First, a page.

Jones AT, Barnhart BJ, Lipner RS. — American Board of Internal Medicine
Durning SJ. — Uniformed Services University of the Health Sciences
Presented: American Educational Research Association Conference, April 2016
To investigate how changing to or from solo practice settings relates to MOC exam performance.
Method: A retrospective analysis of exam pass/fail outcomes of physicians who successfully completed their initial Maintenance of Certification (MOC) cycle from 2000 to 2004 (n=7,112). Initial physician MOC practice characteristics records, demographic information, and exam performance were linked with exam pass/fail outcomes from their second MOC cycle from 2006 to 2014 (n=5,215 after attrition). Exam pass/fail outcomes for physician’s second MOC cycle were compared among four groups: those who remained in group practice across both MOC cycles, those who changed from group practice to solo practice, those who changed from solo to group practice, and those who remained in solo practice across both MOC cycles.
Results: Physicians who changed from solo to group practice performed significantly better than those who remained in solo practice (odds ratio = 1.67; 95% CI = 1.11-2.51, p = .027). Conversely, physicians changing from group to solo practice performed significantly worse than physicians who stayed in group practice (odds ratio = 0.60; 95% CI = 0.45-0.80, p = .002). Meanwhile, physicians who changed from solo to group practice performed similarly to physicians remaining in group practice (odds ratio = 0.95; 95% CI = 0.67-1.35, p = 0.76).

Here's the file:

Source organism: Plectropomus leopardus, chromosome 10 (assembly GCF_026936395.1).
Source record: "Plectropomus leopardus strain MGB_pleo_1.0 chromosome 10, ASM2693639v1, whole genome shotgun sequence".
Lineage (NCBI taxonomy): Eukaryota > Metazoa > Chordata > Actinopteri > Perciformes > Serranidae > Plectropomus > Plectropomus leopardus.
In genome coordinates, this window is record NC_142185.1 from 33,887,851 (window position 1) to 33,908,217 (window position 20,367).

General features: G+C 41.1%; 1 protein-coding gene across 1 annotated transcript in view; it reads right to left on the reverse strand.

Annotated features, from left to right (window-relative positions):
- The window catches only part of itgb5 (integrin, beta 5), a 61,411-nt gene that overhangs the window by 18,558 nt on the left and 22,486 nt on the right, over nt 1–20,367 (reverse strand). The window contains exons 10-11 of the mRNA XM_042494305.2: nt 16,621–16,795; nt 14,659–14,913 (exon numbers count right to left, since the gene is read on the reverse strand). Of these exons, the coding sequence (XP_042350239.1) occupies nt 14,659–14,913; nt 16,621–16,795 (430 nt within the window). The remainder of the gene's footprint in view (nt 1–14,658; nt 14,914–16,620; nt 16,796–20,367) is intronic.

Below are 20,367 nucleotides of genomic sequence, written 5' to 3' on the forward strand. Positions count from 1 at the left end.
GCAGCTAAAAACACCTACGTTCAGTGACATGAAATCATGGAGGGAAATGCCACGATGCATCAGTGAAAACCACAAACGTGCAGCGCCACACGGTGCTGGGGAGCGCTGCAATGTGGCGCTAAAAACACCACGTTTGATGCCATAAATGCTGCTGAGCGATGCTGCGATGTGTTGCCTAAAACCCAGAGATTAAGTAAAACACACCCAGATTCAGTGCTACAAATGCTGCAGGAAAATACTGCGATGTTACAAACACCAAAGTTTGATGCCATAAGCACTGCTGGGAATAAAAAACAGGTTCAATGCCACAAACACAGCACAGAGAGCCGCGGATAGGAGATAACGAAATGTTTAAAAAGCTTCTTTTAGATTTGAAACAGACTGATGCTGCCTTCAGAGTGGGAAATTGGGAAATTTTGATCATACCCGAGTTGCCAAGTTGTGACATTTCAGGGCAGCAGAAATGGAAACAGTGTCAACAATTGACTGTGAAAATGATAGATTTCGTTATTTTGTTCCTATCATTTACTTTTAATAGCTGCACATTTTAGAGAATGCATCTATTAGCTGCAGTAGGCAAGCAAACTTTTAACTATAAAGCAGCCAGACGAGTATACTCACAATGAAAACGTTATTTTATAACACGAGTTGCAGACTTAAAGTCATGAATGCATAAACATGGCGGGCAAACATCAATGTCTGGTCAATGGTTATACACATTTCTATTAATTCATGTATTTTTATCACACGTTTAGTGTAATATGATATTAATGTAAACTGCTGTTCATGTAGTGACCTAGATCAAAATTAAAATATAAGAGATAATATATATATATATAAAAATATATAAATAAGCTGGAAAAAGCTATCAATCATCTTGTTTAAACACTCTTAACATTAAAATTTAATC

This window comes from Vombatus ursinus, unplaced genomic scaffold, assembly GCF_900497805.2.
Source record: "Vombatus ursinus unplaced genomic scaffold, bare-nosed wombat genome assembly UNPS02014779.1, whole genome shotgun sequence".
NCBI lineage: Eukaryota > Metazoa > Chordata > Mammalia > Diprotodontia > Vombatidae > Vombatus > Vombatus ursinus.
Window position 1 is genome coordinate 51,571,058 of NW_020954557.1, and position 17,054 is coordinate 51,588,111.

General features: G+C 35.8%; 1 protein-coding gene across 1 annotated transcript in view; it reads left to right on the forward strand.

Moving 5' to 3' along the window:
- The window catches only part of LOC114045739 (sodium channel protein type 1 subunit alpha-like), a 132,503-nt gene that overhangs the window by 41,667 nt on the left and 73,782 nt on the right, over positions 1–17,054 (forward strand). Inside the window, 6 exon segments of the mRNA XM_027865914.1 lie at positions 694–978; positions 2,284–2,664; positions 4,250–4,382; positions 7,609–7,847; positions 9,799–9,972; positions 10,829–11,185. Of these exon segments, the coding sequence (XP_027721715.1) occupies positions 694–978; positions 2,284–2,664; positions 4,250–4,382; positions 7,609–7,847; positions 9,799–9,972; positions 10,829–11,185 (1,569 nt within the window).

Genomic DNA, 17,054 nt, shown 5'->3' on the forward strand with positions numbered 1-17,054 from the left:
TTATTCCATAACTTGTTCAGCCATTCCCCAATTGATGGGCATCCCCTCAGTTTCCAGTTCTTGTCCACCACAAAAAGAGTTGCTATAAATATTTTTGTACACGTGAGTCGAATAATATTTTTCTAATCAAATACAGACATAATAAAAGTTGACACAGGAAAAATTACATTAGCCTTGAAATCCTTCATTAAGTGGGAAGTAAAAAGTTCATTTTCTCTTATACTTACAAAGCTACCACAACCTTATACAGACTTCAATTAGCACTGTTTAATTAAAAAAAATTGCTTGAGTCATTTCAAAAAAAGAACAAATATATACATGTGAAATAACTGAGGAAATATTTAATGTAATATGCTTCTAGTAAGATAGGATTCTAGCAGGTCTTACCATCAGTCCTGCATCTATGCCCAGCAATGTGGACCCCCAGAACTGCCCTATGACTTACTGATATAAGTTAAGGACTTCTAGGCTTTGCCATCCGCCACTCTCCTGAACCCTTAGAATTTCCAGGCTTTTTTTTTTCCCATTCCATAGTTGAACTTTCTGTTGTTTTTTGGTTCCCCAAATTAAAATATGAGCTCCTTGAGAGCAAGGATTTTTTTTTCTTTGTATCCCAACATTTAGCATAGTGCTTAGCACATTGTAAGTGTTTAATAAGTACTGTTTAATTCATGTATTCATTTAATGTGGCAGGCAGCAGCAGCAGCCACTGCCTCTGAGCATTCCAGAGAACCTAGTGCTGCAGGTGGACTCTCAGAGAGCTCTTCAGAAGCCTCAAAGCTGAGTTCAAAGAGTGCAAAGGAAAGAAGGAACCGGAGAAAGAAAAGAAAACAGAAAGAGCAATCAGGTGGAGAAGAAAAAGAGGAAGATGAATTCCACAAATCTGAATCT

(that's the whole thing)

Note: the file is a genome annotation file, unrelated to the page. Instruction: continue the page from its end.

Conclusions: Changes in solo/group practice status were associated with second cycle MOC exam performance. This study provides evidence that the context in which a physician practices may have an impact on their MOC exam performance.
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